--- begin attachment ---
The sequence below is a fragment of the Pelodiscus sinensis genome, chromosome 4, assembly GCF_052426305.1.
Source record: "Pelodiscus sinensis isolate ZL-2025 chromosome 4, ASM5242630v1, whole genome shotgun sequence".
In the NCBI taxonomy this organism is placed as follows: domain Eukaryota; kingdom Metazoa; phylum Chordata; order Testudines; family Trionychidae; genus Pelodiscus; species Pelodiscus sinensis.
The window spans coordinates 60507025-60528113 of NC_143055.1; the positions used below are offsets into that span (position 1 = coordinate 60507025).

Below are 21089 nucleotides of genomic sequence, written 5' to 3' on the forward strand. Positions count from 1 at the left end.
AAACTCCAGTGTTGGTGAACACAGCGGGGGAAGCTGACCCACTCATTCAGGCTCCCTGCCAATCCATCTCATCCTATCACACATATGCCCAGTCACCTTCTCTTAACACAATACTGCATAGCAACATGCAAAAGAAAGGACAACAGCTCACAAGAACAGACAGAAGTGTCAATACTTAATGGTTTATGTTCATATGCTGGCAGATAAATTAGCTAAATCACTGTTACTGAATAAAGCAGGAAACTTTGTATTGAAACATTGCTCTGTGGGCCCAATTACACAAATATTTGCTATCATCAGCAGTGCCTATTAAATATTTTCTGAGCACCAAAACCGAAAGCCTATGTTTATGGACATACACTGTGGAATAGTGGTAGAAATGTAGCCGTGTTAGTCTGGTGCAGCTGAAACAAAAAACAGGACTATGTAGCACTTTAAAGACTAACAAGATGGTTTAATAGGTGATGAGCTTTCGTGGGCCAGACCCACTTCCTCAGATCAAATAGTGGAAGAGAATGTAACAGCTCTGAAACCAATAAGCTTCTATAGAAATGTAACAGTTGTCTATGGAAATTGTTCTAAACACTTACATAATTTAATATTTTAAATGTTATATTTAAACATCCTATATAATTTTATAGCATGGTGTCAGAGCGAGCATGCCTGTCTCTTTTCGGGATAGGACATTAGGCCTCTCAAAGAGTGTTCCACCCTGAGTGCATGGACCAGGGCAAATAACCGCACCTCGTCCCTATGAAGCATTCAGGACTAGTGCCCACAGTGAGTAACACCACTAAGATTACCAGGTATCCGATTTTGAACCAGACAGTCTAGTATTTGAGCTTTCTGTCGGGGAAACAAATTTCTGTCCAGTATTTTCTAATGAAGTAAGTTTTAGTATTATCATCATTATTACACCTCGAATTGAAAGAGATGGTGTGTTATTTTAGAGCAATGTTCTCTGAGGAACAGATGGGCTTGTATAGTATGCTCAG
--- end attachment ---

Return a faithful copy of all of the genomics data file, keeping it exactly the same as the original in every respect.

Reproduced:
The sequence below is a fragment of the Pelodiscus sinensis genome, chromosome 4, assembly GCF_052426305.1.
Source record: "Pelodiscus sinensis isolate ZL-2025 chromosome 4, ASM5242630v1, whole genome shotgun sequence".
In the NCBI taxonomy this organism is placed as follows: domain Eukaryota; kingdom Metazoa; phylum Chordata; order Testudines; family Trionychidae; genus Pelodiscus; species Pelodiscus sinensis.
The window spans coordinates 60507025-60528113 of NC_143055.1; the positions used below are offsets into that span (position 1 = coordinate 60507025).

Below are 21089 nucleotides of genomic sequence, written 5' to 3' on the forward strand. Positions count from 1 at the left end.
AAACTCCAGTGTTGGTGAACACAGCGGGGGAAGCTGACCCACTCATTCAGGCTCCCTGCCAATCCATCTCATCCTATCACACATATGCCCAGTCACCTTCTCTTAACACAATACTGCATAGCAACATGCAAAAGAAAGGACAACAGCTCACAAGAACAGACAGAAGTGTCAATACTTAATGGTTTATGTTCATATGCTGGCAGATAAATTAGCTAAATCACTGTTACTGAATAAAGCAGGAAACTTTGTATTGAAACATTGCTCTGTGGGCCCAATTACACAAATATTTGCTATCATCAGCAGTGCCTATTAAATATTTTCTGAGCACCAAAACCGAAAGCCTATGTTTATGGACATACACTGTGGAATAGTGGTAGAAATGTAGCCGTGTTAGTCTGGTGCAGCTGAAACAAAAAACAGGACTATGTAGCACTTTAAAGACTAACAAGATGGTTTAATAGGTGATGAGCTTTCGTGGGCCAGACCCACTTCCTCAGATCAAATAGTGGAAGAGAATGTAACAGCTCTGAAACCAATAAGCTTCTATAGAAATGTAACAGTTGTCTATGGAAATTGTTCTAAACACTTACATAATTTAATATTTTAAATGTTATATTTAAACATCCTATATAATTTTATAGCATGGTGTCAGAGCGAGCATGCCTGTCTCTTTTCGGGATAGGACATTAGGCCTCTCAAAGAGTGTTCCACCCTGAGTGCATGGACCAGGGCAAATAACCGCACCTCGTCCCTATGAAGCATTCAGGACTAGTGCCCACAGTGAGTAACACCACTAAGATTACCAGGTATCCGATTTTGAACCAGACAGTCTAGTATTTGAGCTTTCTGTCGGGGAAACAAATTTCTGTCCAGTATTTTCTAATGAAGTAAGTTTTAGTATTATCATCATTATTACACCTCGAATTGAAAGAGATGGTGTGTTATTTTAGAGCAATGTTCTCTGAGGAACAGATGGGCTTGTATAGTATGCTCAG